Book 1, Chapter 3, 55 BC to 78 AD – Caractacus – Continued
On his return to the capital, imperial projects and events were of such importance and urgency, as to leave no time for the scene of his latest campaign, and after his assassination, successive emperors had quite enough to do in consolidating and strengthening their position. For nearly a century the Britons were undisturbed, and maintained their original independence. During that time, some of them, either for purposes of trade or of pleasure, extended their journeys into Gaul, and even visited Rome, for Strabo speaks of some of the British chiefs having sent ambassadors to cultivate the friendship of Augustus Caesar, and to bring offerings of peace and amity. This emperor several times announced his intention of annexing Britain to the empire, but was prevented by urgent matters of state. The tribute which was exacted by Julius Caesar, appears never to have been paid, or only paid in portions, and with great irregularity, and Augustus contented himself with levying customs and duties on articles of trade between Gaul and ‘Britain, Augustus, as one legacy to his successors, left advice that the country should not be interfered with, and that it would be well not to extend the empire by further conquests, lest internal power should be weakened, advice which Tiberius made the excuse for his lethargic reign. Caligula, the next emperor, among his mad freaks, appeared at the head of an army at Boulogne, and after pretending to conquer and take possession of the ocean by sailing for a short time upon it in his galley, ordered the soldiers to fill their helmets with shells, as the spoils of the ocean, and then led them back, as if in triumph, to Rome.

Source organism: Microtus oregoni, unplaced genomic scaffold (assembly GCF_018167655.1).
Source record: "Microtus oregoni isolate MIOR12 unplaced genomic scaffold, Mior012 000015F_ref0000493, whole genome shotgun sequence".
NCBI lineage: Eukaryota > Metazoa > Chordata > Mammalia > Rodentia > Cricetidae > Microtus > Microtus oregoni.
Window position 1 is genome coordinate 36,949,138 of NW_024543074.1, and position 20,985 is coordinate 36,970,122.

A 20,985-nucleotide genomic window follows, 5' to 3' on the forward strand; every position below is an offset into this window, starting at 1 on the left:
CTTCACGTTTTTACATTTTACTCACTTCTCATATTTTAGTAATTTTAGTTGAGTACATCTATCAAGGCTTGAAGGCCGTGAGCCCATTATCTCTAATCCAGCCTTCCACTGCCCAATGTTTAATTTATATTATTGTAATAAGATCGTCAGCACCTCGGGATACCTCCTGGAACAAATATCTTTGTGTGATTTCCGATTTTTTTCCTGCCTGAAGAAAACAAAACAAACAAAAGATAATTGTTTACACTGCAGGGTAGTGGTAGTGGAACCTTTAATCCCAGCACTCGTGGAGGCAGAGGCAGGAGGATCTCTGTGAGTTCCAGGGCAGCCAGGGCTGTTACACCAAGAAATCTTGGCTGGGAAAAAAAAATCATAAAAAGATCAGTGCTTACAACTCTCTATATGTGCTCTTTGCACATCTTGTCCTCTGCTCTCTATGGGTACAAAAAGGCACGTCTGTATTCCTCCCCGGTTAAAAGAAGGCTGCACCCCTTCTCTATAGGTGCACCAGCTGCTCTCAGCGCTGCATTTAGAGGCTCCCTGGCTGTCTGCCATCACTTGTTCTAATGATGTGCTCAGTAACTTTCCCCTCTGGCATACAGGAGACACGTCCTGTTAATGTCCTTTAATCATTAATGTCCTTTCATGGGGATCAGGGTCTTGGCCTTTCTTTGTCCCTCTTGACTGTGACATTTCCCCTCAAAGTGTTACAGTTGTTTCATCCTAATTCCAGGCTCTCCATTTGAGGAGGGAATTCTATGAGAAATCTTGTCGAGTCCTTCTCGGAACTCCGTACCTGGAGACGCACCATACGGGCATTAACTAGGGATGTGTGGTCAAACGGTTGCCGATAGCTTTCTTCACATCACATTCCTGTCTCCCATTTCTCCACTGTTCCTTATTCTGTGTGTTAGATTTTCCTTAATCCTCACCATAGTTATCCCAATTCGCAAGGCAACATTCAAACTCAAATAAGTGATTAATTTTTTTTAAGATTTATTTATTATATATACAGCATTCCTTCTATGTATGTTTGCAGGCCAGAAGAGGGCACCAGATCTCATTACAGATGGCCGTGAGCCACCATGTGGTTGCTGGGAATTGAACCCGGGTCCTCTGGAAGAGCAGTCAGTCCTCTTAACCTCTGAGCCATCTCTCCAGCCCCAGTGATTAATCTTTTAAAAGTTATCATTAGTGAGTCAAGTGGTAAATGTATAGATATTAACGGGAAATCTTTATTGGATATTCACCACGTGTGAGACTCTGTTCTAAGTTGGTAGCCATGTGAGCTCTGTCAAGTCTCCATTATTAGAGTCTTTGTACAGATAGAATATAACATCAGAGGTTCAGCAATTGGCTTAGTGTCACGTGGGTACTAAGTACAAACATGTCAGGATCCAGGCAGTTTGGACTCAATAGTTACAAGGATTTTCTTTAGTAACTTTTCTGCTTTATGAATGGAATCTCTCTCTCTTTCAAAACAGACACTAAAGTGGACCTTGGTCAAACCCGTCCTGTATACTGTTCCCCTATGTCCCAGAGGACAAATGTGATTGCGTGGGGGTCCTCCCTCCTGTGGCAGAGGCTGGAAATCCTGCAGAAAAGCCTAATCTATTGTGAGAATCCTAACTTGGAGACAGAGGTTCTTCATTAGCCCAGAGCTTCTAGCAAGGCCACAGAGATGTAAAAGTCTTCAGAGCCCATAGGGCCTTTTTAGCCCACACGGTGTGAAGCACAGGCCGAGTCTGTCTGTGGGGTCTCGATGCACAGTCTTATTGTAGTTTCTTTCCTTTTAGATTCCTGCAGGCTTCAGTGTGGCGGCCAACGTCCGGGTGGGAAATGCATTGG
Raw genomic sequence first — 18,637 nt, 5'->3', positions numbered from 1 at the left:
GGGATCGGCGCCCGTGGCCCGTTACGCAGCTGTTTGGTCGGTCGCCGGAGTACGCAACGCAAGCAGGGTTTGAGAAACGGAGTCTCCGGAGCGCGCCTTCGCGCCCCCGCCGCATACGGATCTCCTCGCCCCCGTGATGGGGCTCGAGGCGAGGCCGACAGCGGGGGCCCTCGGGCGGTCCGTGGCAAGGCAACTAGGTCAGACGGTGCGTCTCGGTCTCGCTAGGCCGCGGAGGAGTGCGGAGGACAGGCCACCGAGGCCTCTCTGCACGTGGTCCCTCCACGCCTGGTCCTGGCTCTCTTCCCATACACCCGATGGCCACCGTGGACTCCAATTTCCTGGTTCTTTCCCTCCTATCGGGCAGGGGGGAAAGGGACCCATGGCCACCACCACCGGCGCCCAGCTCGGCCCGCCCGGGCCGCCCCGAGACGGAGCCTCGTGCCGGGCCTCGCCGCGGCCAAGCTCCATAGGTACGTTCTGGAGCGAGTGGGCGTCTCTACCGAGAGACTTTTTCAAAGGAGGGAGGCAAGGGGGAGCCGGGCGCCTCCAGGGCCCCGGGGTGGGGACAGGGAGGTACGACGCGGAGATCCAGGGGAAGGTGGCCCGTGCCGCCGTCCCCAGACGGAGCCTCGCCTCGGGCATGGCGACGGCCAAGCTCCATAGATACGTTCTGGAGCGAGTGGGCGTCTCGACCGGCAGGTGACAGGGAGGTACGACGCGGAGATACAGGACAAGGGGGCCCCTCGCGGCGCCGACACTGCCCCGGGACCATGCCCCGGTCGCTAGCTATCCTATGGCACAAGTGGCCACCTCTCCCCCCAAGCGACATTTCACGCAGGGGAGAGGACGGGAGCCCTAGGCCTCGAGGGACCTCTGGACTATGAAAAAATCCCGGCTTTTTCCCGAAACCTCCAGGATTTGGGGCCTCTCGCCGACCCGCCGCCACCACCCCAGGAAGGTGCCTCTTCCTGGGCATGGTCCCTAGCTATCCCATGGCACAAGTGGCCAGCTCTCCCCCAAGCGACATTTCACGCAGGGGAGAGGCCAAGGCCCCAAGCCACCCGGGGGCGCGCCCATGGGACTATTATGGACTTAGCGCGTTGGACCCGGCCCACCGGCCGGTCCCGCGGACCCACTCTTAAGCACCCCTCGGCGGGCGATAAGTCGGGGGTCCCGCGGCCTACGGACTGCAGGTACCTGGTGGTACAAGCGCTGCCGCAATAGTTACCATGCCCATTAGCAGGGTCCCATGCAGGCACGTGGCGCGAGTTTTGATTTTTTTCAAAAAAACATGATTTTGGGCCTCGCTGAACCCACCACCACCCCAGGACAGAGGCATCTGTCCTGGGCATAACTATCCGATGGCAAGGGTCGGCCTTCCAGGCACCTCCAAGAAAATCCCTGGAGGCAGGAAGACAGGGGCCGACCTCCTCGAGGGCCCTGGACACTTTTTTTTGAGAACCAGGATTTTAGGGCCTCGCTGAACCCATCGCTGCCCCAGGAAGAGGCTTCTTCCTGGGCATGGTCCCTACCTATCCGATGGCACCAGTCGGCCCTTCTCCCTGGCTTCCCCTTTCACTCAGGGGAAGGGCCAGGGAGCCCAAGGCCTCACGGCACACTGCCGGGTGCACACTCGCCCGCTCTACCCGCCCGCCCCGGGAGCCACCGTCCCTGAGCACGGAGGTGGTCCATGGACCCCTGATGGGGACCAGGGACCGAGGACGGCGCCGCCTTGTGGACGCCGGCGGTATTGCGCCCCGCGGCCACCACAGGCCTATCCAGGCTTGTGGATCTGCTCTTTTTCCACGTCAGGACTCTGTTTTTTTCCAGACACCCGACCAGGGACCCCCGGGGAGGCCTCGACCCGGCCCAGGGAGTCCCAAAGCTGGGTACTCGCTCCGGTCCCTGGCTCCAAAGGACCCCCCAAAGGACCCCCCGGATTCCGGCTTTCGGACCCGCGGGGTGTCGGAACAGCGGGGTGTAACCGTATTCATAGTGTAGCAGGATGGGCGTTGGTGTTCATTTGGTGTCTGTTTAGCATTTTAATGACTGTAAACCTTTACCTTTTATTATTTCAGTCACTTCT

Among the arts existing in Britain, and which had probably been introduced from Gaul, was that of coining, for numerous coins of British chiefs or sovereigns have been found, bearing Roman inscriptions, though apparently copied from Greek coins. These confirm the statements of tradition as to the names of certain ruling chiefs, and especially of two of the more powerful and numerous tribes. The legends on the coins also indicate that after the departure of the Romans, the natives built and fortified larger towns than had existed in the country prior to the arrival of Julius Caesar. The power, or partial supremacy, which had been enjoyed in his time by Cassivellaunus, was inherited by his son Tasciovanus, who was father of the celebrated Cunobeline, or Cymbeline, as Shakespeare terms him. He lived during the reigns of the emperors Tiberius and Caligula, and was a chief of great power and influence. Yet the tribes over which be ruled were often divided, and rebelled against his authority, and one of his sons, taking part with them on one occasion against him, was banished, and found an asylum at Rome, when he incited Caligula to undertake the fruitless expedition already referred to. Another of Cymbeline’s sons was Caractacus, whose name often occurs in the history of the invasion under the emperor Claudius.
Chapter 3, Julius Caesar
Chapter 3, Caractacus
Policy of Succeeding Emperors
Chapter 3, The Romans Revenge
Categories: Book 1